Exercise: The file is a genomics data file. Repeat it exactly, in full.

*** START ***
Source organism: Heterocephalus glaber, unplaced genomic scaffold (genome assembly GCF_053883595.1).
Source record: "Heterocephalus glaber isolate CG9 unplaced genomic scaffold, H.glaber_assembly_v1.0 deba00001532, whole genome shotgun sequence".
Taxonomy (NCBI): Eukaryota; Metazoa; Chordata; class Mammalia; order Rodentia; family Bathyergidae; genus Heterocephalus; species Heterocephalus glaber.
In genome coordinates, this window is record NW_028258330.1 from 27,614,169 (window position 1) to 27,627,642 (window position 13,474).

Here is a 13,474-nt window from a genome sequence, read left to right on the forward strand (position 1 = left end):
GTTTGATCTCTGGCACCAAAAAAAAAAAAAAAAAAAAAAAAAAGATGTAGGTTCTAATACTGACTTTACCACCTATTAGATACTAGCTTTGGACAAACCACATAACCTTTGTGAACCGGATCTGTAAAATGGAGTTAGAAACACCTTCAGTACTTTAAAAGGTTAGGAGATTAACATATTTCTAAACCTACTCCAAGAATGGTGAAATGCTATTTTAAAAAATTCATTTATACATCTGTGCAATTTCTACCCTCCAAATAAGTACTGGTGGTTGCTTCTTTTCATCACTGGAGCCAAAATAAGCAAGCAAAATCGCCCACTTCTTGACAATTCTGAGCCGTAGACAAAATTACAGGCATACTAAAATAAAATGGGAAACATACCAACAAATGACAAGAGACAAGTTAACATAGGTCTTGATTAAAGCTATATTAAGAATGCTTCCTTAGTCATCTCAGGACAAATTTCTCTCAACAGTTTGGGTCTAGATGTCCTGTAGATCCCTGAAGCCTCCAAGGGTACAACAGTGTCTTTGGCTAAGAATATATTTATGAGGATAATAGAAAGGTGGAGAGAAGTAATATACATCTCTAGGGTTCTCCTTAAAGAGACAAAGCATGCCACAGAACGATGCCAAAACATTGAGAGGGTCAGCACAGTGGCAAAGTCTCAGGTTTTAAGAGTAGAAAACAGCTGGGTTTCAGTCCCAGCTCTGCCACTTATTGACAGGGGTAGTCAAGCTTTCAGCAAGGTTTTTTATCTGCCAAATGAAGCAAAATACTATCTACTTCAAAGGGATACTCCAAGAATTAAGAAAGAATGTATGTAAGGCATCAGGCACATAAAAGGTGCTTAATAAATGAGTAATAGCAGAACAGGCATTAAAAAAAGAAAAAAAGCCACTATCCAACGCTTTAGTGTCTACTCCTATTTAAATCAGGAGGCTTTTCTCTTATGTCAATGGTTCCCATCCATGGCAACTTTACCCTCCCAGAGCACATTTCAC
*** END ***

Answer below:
Source organism: Heterocephalus glaber, unplaced genomic scaffold (genome assembly GCF_053883595.1).
Source record: "Heterocephalus glaber isolate CG9 unplaced genomic scaffold, H.glaber_assembly_v1.0 deba00001532, whole genome shotgun sequence".
Taxonomy (NCBI): Eukaryota; Metazoa; Chordata; class Mammalia; order Rodentia; family Bathyergidae; genus Heterocephalus; species Heterocephalus glaber.
In genome coordinates, this window is record NW_028258330.1 from 27,614,169 (window position 1) to 27,627,642 (window position 13,474).

Here is a 13,474-nt window from a genome sequence, read left to right on the forward strand (position 1 = left end):
GTTTGATCTCTGGCACCAAAAAAAAAAAAAAAAAAAAAAAAAAGATGTAGGTTCTAATACTGACTTTACCACCTATTAGATACTAGCTTTGGACAAACCACATAACCTTTGTGAACCGGATCTGTAAAATGGAGTTAGAAACACCTTCAGTACTTTAAAAGGTTAGGAGATTAACATATTTCTAAACCTACTCCAAGAATGGTGAAATGCTATTTTAAAAAATTCATTTATACATCTGTGCAATTTCTACCCTCCAAATAAGTACTGGTGGTTGCTTCTTTTCATCACTGGAGCCAAAATAAGCAAGCAAAATCGCCCACTTCTTGACAATTCTGAGCCGTAGACAAAATTACAGGCATACTAAAATAAAATGGGAAACATACCAACAAATGACAAGAGACAAGTTAACATAGGTCTTGATTAAAGCTATATTAAGAATGCTTCCTTAGTCATCTCAGGACAAATTTCTCTCAACAGTTTGGGTCTAGATGTCCTGTAGATCCCTGAAGCCTCCAAGGGTACAACAGTGTCTTTGGCTAAGAATATATTTATGAGGATAATAGAAAGGTGGAGAGAAGTAATATACATCTCTAGGGTTCTCCTTAAAGAGACAAAGCATGCCACAGAACGATGCCAAAACATTGAGAGGGTCAGCACAGTGGCAAAGTCTCAGGTTTTAAGAGTAGAAAACAGCTGGGTTTCAGTCCCAGCTCTGCCACTTATTGACAGGGGTAGTCAAGCTTTCAGCAAGGTTTTTTATCTGCCAAATGAAGCAAAATACTATCTACTTCAAAGGGATACTCCAAGAATTAAGAAAGAATGTATGTAAGGCATCAGGCACATAAAAGGTGCTTAATAAATGAGTAATAGCAGAACAGGCATTAAAAAAAGAAAAAAAGCCACTATCCAACGCTTTAGTGTCTACTCCTATTTAAATCAGGAGGCTTTTCTCTTATGTCAATGGTTCCCATCCATGGCAACTTTACCCTCCCAGAGCACATTTCAC